There’s another subtext here. One of the reasons the LCCs do better in general than some of the legacies is that they don’t serve these smaller communities, focusing on cherry picking profitable routes. I.E. these routes do not make money.

    Now, I understand the need to service the smaller communities, but it also has to make fiscal sense for an airline to do so. The entire ‘pricing pressure’ argument ignores the fact the the entire industry is operating under an unsustainable pricing model. The bigger danger to extended airline coverage is in fact the LCCs who maintain artificially low prices by focusing on the most competitive routes.

    If you want to really fix pricing (and watch everyone scream), here’s how you do it. Set a national economy per seat mile minimum ($.20 would be a nice margin), plus a per flight charge (around $100) and make every carrier use it for every domestic flight, and then compete on service and other fees. Totally transparent pricing based on miles traveled (shortest possible route).

    Yes, it will cost $1200 to go from PHL to San Diego. Because it should.

  • John Baker

    Charlie … Check my math. By this chart, there are only 9 small communities in the US where United and Continental overlap (75 UA + 36 CO => 102 combined vs 111 served by the two independently).

    So based on your logic, the merger should be disallowed due to the 9 communities where they overlap?
    How about the 66 communites that CO passengers can now reach that they couldn’t before?

    I would think the stronger argument is the 83 large cites where the two overlap (93 CO + 93 UA => 103 combined vs 186 independently). That will have to effect pricing in those cites.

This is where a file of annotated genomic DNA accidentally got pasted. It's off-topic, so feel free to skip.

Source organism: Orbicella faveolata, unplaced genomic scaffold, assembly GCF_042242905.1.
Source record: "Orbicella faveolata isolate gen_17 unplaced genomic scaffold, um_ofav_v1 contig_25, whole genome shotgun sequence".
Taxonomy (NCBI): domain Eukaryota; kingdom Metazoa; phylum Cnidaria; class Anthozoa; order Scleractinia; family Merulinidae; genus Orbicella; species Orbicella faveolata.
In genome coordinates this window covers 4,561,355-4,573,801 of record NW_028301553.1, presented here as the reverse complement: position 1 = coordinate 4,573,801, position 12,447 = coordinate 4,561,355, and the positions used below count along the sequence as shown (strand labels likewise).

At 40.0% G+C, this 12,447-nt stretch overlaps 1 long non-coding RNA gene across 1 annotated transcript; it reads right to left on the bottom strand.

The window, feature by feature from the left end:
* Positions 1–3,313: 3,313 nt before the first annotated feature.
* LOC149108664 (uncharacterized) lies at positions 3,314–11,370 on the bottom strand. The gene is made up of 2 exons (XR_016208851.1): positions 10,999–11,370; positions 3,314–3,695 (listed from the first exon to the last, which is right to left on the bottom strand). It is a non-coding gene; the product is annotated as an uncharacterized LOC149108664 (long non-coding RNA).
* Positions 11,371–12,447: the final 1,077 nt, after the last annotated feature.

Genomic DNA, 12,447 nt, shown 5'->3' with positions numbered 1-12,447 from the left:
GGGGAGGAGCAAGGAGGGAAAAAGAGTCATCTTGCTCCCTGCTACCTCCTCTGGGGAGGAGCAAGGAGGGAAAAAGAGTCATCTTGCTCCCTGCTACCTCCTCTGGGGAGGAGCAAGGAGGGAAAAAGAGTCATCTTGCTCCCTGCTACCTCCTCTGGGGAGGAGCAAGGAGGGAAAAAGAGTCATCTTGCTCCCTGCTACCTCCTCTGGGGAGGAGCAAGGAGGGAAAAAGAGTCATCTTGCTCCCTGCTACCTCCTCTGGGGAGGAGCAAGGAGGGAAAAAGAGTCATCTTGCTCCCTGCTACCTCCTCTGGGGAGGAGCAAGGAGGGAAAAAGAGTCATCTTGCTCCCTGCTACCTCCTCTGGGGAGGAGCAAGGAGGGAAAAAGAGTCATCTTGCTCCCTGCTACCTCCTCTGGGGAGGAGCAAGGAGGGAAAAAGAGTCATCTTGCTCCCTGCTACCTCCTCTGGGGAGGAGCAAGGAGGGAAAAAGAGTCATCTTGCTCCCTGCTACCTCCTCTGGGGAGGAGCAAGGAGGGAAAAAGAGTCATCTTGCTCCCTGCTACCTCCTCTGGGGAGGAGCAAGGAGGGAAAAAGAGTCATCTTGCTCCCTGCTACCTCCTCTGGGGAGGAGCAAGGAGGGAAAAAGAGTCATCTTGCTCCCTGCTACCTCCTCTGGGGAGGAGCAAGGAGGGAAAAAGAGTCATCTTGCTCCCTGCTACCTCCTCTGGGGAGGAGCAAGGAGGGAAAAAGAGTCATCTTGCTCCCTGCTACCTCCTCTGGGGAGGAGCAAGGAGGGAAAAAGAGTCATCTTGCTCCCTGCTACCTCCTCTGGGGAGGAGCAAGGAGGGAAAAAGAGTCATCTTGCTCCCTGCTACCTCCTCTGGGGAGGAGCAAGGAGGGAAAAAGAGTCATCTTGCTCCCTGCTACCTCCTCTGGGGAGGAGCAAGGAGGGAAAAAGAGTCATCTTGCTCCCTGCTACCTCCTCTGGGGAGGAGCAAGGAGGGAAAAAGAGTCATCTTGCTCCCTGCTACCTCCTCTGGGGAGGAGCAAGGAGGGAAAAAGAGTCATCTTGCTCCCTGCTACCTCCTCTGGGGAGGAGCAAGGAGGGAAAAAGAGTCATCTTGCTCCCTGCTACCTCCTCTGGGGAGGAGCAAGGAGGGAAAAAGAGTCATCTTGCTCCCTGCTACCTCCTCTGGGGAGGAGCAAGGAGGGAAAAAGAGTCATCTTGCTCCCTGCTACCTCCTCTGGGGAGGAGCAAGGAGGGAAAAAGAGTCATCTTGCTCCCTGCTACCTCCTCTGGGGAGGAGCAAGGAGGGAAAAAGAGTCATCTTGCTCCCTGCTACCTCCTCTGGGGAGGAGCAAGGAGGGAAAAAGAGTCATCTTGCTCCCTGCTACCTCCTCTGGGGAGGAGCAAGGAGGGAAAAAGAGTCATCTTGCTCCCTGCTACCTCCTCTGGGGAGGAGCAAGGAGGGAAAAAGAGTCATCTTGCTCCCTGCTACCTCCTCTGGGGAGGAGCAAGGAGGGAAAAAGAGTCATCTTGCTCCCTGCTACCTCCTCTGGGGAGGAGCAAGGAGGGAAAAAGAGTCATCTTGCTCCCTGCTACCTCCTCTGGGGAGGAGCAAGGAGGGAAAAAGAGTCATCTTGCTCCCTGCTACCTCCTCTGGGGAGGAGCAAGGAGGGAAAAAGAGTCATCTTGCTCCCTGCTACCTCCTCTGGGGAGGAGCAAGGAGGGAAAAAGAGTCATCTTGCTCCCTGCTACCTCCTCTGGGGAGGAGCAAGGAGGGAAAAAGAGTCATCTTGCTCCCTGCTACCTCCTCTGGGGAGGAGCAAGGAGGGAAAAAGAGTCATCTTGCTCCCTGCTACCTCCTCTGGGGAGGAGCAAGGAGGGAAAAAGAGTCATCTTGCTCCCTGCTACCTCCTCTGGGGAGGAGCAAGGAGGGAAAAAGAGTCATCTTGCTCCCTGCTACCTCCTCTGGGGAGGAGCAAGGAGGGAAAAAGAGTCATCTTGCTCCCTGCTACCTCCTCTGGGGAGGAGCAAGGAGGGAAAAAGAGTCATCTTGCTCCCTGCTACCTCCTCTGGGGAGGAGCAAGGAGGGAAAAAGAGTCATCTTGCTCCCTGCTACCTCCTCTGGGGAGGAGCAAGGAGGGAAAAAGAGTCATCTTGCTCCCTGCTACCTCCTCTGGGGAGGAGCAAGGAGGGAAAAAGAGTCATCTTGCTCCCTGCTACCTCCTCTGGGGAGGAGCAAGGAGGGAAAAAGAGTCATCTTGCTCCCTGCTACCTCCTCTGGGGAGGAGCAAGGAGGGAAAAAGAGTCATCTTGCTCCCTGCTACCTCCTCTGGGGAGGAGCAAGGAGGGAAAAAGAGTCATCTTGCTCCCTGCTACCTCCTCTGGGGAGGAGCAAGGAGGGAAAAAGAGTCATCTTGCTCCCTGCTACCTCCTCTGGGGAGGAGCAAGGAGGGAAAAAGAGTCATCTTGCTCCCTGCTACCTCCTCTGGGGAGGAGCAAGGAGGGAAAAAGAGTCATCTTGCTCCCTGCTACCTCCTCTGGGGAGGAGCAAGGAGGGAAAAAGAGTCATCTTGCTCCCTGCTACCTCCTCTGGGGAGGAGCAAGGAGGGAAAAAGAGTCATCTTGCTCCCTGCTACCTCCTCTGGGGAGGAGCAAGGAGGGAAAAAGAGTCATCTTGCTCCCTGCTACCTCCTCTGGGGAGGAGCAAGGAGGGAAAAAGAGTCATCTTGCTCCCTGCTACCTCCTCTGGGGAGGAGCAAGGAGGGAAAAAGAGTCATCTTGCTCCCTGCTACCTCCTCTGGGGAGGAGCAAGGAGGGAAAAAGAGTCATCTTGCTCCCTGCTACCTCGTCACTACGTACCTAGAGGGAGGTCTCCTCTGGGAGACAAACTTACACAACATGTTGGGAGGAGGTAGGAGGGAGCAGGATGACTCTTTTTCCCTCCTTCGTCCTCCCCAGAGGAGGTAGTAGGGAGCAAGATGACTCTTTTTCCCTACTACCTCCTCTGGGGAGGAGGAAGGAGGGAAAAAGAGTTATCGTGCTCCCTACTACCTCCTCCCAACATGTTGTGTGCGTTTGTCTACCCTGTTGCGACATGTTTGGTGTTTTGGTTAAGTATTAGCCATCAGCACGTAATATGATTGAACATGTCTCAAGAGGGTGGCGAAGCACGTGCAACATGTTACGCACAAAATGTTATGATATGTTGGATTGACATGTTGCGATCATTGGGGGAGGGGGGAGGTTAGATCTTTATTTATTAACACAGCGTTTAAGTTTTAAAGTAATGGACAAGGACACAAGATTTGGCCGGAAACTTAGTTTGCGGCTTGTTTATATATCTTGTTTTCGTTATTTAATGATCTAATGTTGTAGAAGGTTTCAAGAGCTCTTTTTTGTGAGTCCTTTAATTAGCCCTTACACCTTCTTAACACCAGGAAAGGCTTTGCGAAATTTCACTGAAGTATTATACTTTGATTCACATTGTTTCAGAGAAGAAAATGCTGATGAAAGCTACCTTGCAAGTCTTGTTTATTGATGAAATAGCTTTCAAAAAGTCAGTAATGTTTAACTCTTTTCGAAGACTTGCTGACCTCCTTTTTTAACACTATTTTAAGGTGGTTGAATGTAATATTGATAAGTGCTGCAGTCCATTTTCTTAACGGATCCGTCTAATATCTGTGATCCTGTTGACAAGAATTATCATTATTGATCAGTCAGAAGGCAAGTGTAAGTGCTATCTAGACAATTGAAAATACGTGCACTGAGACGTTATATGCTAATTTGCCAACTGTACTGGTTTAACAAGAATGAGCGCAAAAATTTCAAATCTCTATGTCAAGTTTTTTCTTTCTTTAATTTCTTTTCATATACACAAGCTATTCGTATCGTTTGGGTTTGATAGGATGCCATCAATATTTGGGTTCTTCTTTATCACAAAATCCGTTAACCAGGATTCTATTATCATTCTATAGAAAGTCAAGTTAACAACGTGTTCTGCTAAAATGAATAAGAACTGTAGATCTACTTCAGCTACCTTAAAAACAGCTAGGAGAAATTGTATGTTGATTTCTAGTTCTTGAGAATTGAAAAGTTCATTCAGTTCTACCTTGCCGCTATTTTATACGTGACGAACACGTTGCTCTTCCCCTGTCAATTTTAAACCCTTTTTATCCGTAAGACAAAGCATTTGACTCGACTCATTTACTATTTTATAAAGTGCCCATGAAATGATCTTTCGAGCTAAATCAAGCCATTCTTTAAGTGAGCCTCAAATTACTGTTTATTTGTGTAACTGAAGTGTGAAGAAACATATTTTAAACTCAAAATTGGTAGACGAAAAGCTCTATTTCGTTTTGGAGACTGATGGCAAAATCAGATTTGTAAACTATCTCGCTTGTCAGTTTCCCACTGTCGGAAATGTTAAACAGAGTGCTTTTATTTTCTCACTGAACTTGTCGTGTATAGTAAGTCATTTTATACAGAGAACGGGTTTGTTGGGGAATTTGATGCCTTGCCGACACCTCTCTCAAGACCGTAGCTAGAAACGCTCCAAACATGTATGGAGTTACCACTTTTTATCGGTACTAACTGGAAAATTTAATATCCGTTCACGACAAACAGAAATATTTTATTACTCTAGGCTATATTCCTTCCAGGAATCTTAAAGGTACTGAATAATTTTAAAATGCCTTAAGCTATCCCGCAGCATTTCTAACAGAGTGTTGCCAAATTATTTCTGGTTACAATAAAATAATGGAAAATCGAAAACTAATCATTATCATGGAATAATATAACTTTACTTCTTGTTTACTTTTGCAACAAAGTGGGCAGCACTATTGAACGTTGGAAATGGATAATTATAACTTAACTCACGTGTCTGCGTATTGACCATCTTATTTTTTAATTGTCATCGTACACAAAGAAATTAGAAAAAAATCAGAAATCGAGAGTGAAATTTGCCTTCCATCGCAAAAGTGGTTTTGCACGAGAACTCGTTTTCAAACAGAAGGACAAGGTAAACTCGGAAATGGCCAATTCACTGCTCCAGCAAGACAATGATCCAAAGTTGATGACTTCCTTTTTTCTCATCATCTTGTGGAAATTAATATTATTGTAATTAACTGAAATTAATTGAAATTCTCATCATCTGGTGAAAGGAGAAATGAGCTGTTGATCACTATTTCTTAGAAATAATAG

• MVFlyer

    My guess is that these small communities pay significantly more for their flight city pairs than the big city to big city pairs, where there’s more competition from LCCs. But the LCCs won’t touch the small communities because they don’t generate enough point to point traffic. This was the entire idea behind regulation–incentivizing the airlines to fly point to point between small communities (and large). Now I’m not at all suggesting we bring back regulation, but in a sense UA and CO are right. The overwhelming majority of traffic is generated from large cities, not small towns, so overall, for most of the people, UA and CO do get price pressure from the LCCs (at the expense of the small towns).

  • Juan from CHI

    How many of these 102 “small” markets currently have service by both UA and CO? Those are the only markets that would lose any competition. All those small towns in TX that are served by CO and not by UA would not be losing/gaining anything but new signage. That also goes for all the small towns out west served by UA but not by CO. The airlines don’t gain much if any new pricing power over them.

    I don’t buy the international argument either. Their are very few cities that you can’t connect to at least 2 of the 3 global alliances. If you are going to Europe you can select Dulles, O’Hare, Philly, JFK, Boston, Atlanta. Th 3 alliances are competing against each other. All 3 will compete for Latin and South America and United and Delta will compete for Asia.